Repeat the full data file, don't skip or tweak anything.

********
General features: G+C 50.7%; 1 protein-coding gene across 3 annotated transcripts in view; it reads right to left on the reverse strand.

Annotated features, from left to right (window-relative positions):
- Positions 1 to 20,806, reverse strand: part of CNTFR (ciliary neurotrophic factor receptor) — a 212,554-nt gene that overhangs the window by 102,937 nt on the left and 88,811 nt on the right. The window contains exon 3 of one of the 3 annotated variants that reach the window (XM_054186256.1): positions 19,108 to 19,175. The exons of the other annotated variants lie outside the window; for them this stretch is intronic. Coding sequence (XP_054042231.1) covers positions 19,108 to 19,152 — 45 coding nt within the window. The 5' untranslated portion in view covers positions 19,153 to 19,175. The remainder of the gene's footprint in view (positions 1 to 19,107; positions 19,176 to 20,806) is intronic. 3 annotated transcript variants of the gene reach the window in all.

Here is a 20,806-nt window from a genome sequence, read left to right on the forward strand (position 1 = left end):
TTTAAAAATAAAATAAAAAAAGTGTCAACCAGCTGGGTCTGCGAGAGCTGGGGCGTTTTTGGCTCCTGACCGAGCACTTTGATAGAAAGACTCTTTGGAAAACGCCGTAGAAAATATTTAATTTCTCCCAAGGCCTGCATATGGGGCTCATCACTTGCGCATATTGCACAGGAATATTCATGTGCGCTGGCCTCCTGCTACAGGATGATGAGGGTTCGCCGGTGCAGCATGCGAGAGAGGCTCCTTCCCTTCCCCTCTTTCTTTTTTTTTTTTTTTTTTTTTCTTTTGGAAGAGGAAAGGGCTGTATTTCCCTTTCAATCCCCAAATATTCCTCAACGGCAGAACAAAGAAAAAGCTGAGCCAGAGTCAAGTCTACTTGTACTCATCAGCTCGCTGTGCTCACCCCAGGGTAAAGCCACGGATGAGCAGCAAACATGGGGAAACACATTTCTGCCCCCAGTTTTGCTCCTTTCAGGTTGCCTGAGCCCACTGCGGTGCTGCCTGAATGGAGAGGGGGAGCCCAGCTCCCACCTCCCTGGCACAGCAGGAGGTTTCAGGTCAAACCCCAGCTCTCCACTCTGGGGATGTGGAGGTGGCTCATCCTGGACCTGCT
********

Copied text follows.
General features: G+C 50.7%; 1 protein-coding gene across 3 annotated transcripts in view; it reads right to left on the reverse strand.

Annotated features, from left to right (window-relative positions):
- Positions 1 to 20,806, reverse strand: part of CNTFR (ciliary neurotrophic factor receptor) — a 212,554-nt gene that overhangs the window by 102,937 nt on the left and 88,811 nt on the right. The window contains exon 3 of one of the 3 annotated variants that reach the window (XM_054186256.1): positions 19,108 to 19,175. The exons of the other annotated variants lie outside the window; for them this stretch is intronic. Coding sequence (XP_054042231.1) covers positions 19,108 to 19,152 — 45 coding nt within the window. The 5' untranslated portion in view covers positions 19,153 to 19,175. The remainder of the gene's footprint in view (positions 1 to 19,107; positions 19,176 to 20,806) is intronic. 3 annotated transcript variants of the gene reach the window in all.

Here is a 20,806-nt window from a genome sequence, read left to right on the forward strand (position 1 = left end):
TTTAAAAATAAAATAAAAAAAGTGTCAACCAGCTGGGTCTGCGAGAGCTGGGGCGTTTTTGGCTCCTGACCGAGCACTTTGATAGAAAGACTCTTTGGAAAACGCCGTAGAAAATATTTAATTTCTCCCAAGGCCTGCATATGGGGCTCATCACTTGCGCATATTGCACAGGAATATTCATGTGCGCTGGCCTCCTGCTACAGGATGATGAGGGTTCGCCGGTGCAGCATGCGAGAGAGGCTCCTTCCCTTCCCCTCTTTCTTTTTTTTTTTTTTTTTTTTTCTTTTGGAAGAGGAAAGGGCTGTATTTCCCTTTCAATCCCCAAATATTCCTCAACGGCAGAACAAAGAAAAAGCTGAGCCAGAGTCAAGTCTACTTGTACTCATCAGCTCGCTGTGCTCACCCCAGGGTAAAGCCACGGATGAGCAGCAAACATGGGGAAACACATTTCTGCCCCCAGTTTTGCTCCTTTCAGGTTGCCTGAGCCCACTGCGGTGCTGCCTGAATGGAGAGGGGGAGCCCAGCTCCCACCTCCCTGGCACAGCAGGAGGTTTCAGGTCAAACCCCAGCTCTCCACTCTGGGGATGTGGAGGTGGCTCATCCTGGACCTGCT